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Origin And History of Beer And Brewing From Prehistoric Times to the Beginning of Brewing Science And Technology
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Reprinted from BEER NEW ENGLAND by Will Anderson, published 1988, by permission of the author.

The Giant That Was Narragansett

"Hi Neighbor . . . Have a 'Gansett": the words seem to yet endlessly roll off bill-boards and newspapers and magazines. And bus and trolley cards, too. While down at Fenway Curt Gowdy is beaming forth the beginning of another Sox game: "Hiya, neighbor. This is Red Sox baseball brought to you by Narragansett Lager Beer."

But the billboards and the ads and the mass transit cards are gone. Curt Gowdy is gone. And, for most intents and purposes, Narragansett is gone, too. Sure, it's still available. But it's brewed in Fort Wayne, Indiana [as of publication, 1988]. Hi neighbor?

It was not long ago, however, that Narragansett was truly "New England's Beer," New England's largest-selling beer. And we're not talking just Rhode Island, either. A 1955 survey, for example, found that 'Gansett was the number one choice among men in Portland, Maine; that it ranked higher than Budweiser and was favored more than two to one over Miller. Try running that one by the folks in Portland today.

German-American Origins

If most New England breweries were built around a tradition of ale -- which they were - Narragansett was an anomaly; it was built, in 1890, as a lager-only brewery. Its founding six - Augustus F. Borchandt, Herman G. Possner, George M. Gerhard, Constand A. Moeller, John H. Fehlberg, and Jacob Wirth (he of Boston fame) were all of German-American extraction. Its first brewmaster, direct from Berlin, was George Wilhelm. It wasn't until 1898 that ale was added to the Narragansett roster.

Growth, from the very beginning, was rather phenomenal. In 1891, the company brewed 27,997 barrels; by 1898, it was 80,083; 1900 saw 101,469; and by 1909, with George Wilhelm still overseeing the kettles, output topped the 200,000 barrel mark. Ale, porter, malt extract, and, of course, lager were all produced. It was the largest brewery in New England.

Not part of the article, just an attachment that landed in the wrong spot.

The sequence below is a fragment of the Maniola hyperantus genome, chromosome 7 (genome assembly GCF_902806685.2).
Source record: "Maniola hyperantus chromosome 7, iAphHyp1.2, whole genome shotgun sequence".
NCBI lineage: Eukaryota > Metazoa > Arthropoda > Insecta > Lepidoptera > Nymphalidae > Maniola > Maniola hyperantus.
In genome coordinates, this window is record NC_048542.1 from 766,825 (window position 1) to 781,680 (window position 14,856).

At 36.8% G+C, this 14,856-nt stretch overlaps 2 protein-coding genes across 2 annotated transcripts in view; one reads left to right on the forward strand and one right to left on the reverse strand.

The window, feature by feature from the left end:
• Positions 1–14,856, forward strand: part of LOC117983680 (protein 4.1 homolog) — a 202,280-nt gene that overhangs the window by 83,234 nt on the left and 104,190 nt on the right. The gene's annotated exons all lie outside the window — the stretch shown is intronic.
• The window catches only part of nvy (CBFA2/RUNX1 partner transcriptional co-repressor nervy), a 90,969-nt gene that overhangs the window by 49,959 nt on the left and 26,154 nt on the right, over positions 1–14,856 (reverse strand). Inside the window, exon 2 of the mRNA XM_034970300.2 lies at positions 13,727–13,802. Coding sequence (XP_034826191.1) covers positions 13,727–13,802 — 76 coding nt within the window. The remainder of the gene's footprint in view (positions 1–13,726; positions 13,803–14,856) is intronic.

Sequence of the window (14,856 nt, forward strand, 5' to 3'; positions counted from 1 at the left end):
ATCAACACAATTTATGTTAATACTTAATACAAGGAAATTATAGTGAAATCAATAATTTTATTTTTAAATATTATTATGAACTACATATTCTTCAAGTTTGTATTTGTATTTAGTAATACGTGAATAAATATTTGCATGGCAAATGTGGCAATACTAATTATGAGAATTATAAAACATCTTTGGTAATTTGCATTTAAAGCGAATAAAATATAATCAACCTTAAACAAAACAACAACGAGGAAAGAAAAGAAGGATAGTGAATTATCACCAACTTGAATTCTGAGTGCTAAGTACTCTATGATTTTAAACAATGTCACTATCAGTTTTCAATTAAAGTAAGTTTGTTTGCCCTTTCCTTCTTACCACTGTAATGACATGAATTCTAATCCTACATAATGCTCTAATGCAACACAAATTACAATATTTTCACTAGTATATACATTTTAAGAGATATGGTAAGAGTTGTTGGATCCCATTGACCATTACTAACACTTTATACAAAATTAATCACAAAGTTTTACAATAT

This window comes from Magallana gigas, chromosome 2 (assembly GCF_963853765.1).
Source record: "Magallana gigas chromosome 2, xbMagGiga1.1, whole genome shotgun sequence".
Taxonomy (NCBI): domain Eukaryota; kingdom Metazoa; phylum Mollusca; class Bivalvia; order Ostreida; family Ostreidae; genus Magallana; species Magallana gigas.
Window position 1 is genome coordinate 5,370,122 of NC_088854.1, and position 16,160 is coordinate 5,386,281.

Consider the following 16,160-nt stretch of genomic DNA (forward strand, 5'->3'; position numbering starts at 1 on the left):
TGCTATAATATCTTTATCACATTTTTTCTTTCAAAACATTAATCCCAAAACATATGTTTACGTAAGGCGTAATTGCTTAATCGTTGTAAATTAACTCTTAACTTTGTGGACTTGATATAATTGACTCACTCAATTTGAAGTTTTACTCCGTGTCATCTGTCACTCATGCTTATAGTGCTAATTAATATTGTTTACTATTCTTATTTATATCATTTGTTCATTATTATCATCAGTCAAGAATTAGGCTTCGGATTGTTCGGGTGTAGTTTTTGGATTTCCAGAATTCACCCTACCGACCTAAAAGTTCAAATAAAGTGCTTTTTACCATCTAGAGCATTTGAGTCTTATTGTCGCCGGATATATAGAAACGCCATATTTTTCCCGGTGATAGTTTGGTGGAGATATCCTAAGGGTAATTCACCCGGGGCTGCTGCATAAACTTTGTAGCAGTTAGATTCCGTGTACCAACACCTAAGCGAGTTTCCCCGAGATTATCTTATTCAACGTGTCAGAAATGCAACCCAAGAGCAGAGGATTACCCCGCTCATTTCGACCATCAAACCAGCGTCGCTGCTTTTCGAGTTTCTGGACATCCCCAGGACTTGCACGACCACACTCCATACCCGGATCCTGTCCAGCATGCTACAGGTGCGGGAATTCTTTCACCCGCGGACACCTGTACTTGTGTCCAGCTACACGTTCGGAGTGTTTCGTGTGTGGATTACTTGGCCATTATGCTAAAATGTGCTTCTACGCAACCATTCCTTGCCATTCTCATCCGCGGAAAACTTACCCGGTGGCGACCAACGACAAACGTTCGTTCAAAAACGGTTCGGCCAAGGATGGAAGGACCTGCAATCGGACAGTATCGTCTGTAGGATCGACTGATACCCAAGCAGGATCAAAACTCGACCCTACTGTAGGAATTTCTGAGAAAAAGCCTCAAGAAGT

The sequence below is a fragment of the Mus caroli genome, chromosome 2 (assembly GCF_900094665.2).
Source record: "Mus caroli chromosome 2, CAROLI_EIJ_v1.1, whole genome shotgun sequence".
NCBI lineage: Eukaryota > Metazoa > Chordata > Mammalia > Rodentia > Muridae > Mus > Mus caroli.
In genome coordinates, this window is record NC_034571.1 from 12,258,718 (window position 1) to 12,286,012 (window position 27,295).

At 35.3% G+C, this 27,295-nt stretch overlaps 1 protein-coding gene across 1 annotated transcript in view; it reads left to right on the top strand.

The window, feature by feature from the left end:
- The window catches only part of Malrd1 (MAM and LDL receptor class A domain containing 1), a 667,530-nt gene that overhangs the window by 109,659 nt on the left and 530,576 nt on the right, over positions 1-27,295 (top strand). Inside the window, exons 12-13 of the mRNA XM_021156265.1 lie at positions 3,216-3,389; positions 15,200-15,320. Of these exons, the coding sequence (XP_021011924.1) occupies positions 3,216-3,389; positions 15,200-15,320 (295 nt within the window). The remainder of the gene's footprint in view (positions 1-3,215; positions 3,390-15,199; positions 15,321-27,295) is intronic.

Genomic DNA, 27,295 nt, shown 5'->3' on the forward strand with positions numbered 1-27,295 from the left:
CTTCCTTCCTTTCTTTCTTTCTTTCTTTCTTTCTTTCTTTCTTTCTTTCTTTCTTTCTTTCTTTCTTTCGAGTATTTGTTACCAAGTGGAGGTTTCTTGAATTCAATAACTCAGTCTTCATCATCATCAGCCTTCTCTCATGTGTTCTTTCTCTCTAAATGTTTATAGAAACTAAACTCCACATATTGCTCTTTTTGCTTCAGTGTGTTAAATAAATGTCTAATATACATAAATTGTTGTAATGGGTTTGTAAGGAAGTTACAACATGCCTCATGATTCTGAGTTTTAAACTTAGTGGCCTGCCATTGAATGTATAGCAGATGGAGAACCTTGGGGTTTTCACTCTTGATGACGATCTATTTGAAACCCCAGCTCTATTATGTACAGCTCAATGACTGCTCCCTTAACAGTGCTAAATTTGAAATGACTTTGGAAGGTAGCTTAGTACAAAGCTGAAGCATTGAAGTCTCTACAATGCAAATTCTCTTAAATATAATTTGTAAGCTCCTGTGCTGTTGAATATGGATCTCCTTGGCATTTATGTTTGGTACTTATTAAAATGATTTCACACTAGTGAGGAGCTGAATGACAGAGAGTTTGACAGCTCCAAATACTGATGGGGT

After prohibition Narragansett bounced back, again New England's largest brewery. Otto Henn, who'd replaced George Wilhelm about the time World War I was unfolding, returned as brewmaster. Emil Schierholz, general manager prior to prohibition, once more headed up operations. Both would remain at their respective posts for many, many years; Emil Schierholz until the late forties; Otto Henn into the fifties. While all this experience was invaluable in many ways, it may have been a negative, too. John McNaboe, Narragansett's last general manager, was later to ruminate: "The obituary column caught up with us. Nobody here ever put on a drive to catch the younger drinker, the 18-to-35s, because we always had the staunch middle-aged Narragansett drinkers." Outdated plant and equipment was a disadvantage, too. While, starting in 1970, Bud and Michelob were being churned out in an ultramodern plant less than one hundred miles up the road in New Hampshire, 'Gansett lager, ale and porter were still being produced in a facility that remained too turn-of-the-century in its state of the art. By comparison, we "still have to make beer by hand" was McNaboe's way of putting it.

From an estimated 65.5% of the region's beer sales in 1963, Narragansett fell to about 17% by 1980. Being purchased by national conglomerate Falstaff Brewing in 1965 didn't seem to stem the slippage. In fact, it may have aided it. An extensive advertising campaign for the new parent company's own Falstaff Beer only proved that spending money doesn't necessarily beat a path to success: Falstaff did not catch on in New England; Narragansett continued to lose ground to Bud, Miller et al.

The end came in the early 1980s. Fitfully. Brewery officials announced the closing of the 91-year-old operation in the summer of 1981; this in spite of a $200,000 tax break allowed by the Rhode Island legislature for 1980. The high cost of energy -- having to use oil instead of gas, resulting in a beer-production cost ofjust over $7.00 per 31-gallon barrel in Cranston vs. just over $3.00 in Fort Wayne -- was the major reason cited for the shutdown. In January of 1983 the brewery reopened, although on a much smaller scale than previously. And for what turned out to be but a brief period. Within several months it was shutdown day again. This time for keeps.



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